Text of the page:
Point Lookout: a free weekly publication of Chaco Canyon Consulting
Volume 17, Issue 35;   August 30, 2017: They Just Don't Understand

They Just Don't Understand

by

When we cannot resolve an issue in open debate, we sometimes try to explain the obstinacy of others. The explanations we favor can tell us more about ourselves than they do about others.
"The Thinker," by Auguste Rodin

"The Thinker," a bronze sculpture by Auguste Rodin (1840-1917). Thinking can be helpful when we encounter difficulty resolving issues in debates. The explanations we devise to help us understand why others disagree with us are results of thinking that is often mistaken. They focus on our debate opponents' shortcomings. A more useful application of thinking might be a focus on our own positions, or better, on our own shortcomings.

This photo, by Karora, is of the statue at the California Palace of the Legion of Honor, courtesy Wikimedia.

When we debate substantive issues with others at work, and progress towards resolution stalls, we sometimes suspend open debate. Meanwhile, though, the debate can continue in our minds, or privately among like-minded colleagues. One focus of ongoing private debate is a series of attempts to explain why those on the other side disagree. Ironically, the most popular explanations perhaps tell us more about ourselves than they do about the behavior or obstinacy of those with whom we disagree.

In what follows, I'll refer in the first person to those offering explanations — "us," "our," and "we." I'll refer in the third person to "our" debate opponents — "they," "their," and "them."

They're being illogical
Do we really believe that their capacity for logical reasoning is insufficient for this particular task? Really?
What appears as a logical flaw in their thinking can actually arise from information we ourselves lack or have forgotten. Or possibly, someone else is actively concealing that information. When logical errors seem like the best explanation, search instead for forgetfulness, deception, self-deception, hidden agendas, or blind agendas.
They're being hypocritical or inconsistent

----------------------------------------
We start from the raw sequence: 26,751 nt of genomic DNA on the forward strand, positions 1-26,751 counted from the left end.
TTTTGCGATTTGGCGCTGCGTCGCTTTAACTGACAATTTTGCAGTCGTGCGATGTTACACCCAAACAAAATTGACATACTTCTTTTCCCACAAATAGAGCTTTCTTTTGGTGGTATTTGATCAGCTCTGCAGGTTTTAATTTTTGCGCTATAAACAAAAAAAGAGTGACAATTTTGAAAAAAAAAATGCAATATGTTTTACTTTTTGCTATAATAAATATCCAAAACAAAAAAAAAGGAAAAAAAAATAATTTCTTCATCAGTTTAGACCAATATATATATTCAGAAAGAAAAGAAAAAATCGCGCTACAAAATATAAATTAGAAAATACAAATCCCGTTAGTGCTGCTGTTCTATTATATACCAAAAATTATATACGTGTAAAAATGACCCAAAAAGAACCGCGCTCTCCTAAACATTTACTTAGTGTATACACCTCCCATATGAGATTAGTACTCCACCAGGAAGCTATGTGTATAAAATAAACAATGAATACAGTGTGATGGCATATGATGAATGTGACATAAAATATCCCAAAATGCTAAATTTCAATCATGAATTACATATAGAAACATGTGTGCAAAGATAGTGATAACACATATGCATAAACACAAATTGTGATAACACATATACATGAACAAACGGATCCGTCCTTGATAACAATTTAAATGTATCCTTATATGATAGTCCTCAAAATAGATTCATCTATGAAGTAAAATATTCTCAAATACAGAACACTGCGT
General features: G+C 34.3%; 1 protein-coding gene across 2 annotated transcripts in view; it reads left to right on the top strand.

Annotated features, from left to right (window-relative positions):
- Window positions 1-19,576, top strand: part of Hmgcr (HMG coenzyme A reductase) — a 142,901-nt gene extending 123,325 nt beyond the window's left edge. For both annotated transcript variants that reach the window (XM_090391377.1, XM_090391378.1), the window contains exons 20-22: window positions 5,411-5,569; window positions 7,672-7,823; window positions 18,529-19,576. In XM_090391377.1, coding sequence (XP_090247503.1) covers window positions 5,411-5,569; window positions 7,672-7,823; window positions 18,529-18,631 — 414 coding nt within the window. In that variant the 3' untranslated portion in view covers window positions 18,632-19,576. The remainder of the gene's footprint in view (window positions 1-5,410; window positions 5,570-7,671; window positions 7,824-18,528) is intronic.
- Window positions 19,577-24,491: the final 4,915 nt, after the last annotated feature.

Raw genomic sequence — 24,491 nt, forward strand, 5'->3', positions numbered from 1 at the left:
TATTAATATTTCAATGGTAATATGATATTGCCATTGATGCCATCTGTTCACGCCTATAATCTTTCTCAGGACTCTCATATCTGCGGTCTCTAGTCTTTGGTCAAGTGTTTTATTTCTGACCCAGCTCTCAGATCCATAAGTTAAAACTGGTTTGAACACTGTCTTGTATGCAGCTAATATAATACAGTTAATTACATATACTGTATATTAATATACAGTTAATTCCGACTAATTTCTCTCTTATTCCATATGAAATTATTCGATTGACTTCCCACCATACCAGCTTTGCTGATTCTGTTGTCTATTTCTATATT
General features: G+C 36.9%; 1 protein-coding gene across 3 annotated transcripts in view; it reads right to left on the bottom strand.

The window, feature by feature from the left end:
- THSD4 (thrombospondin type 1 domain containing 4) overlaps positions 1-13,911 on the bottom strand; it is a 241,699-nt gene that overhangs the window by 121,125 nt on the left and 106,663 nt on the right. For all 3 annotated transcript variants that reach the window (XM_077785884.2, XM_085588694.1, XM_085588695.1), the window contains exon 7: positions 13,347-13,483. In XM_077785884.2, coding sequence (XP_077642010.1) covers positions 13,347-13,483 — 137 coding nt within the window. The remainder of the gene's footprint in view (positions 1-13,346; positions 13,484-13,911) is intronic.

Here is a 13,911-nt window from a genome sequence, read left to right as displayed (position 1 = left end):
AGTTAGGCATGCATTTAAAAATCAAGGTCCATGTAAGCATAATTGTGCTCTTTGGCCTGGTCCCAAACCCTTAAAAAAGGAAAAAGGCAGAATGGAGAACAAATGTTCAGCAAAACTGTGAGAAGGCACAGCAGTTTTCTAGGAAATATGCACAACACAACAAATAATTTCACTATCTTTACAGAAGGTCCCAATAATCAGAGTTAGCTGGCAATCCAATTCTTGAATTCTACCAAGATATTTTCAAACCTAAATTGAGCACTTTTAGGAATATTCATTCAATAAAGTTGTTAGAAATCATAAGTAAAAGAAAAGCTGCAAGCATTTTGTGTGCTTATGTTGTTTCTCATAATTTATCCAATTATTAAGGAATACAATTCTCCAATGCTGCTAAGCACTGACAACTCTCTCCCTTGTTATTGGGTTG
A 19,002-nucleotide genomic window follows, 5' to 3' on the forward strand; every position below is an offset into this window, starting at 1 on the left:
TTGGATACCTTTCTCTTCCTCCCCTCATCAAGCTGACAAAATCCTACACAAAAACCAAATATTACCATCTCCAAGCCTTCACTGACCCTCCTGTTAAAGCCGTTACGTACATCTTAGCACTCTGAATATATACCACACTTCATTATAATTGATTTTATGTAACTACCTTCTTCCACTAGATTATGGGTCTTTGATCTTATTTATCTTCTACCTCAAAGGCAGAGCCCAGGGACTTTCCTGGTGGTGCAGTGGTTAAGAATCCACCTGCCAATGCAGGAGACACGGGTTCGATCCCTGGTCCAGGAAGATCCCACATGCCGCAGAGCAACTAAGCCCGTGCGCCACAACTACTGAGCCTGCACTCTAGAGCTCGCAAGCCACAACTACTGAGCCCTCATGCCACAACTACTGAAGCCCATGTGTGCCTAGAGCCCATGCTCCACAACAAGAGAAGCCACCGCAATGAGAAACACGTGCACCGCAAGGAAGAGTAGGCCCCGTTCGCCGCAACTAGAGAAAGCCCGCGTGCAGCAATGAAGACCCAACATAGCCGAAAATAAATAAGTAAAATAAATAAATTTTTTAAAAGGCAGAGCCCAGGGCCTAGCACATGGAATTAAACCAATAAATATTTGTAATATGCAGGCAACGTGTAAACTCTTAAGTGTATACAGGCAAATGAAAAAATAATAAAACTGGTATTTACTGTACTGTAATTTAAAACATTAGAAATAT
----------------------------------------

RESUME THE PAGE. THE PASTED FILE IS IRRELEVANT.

When it seems that they're applying a standard inconsistently, especially for their own benefit, hypocrisy is a possibility. But do they really think so little of our powers of perception that they believe we won't notice?
Explanations of others' behavior by which we place ourselves in morally superior positions deserve close scrutiny. Examine closely the argument that they're being inconsistent. Is all the evidence available and valid? Is there no other interpretation of that evidence?
Our arguments are weak
Perhaps they disagree because our arguments are weak or flawed in some way. An indicator of this explanation is the urge to perfect one's arguments and try again.
If we've Explanations of others' behavior
by which we place ourselves in
morally superior positions
deserve close scrutiny
been careful, our arguments are probably correct. A more likely possibility is that we haven't evaluated our arguments from our debate opponents' perspective, which can include false assumptions or outdated or incorrect information. Check that the arguments address such matters effectively.
Our arguments are sound, but they don't understand
Perhaps they just can't follow our arguments. Really? Are they so challenged mentally?
This is another explanation that is as dubious as it is self-serving. If they're unable to follow the thread of our arguments, perhaps the problem is that we're expressing them poorly. Even worse, perhaps our approach is condescending or offensive in some other way. If what we say moves them to anger, it is our own actions that may be compromising their ability to think clearly.

Finally, when we suggest that our failure to resolve the issues in question is evidence of our opponents' corruption, we're adopting a very risky position. If we're mistaken, we've placed in jeopardy our relationship with our debate opponents. Damage can be permanent. If we're correct, then we have a problem more severe than our inability to resolve the question at hand. Attend to that instead. Go to top Top  Next issue: Paradoxical Policies: I  Next Issue

101 Tips for Managing Conflict Are you fed up with tense, explosive meetings? Are you or a colleague the target of a bully? Destructive conflict can ruin organizations. But if we believe that all conflict is destructive, and that we can somehow eliminate conflict, or that conflict is an enemy of productivity, then we're in conflict with Conflict itself. Read 101 Tips for Managing Conflict to learn how to make peace with conflict and make it an organizational asset. Order Now!

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Forthcoming issues of Point Lookout

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In meetings we sometimes feel the need to interrupt others to offer a view or information, or to suggest adjusting the process. But such interruptions carry risk of offense. How can we interrupt others safely? Available here and by RSS on June 27.
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When we feel the need to interrupt someone who's speaking in a meeting, to offer a view or information, we would do well to consider (and mitigate) the risk of giving offense. Here are some techniques for interrupting the speaker in situations not addressed by the meeting's formal process. Available here and by RSS on July 4.

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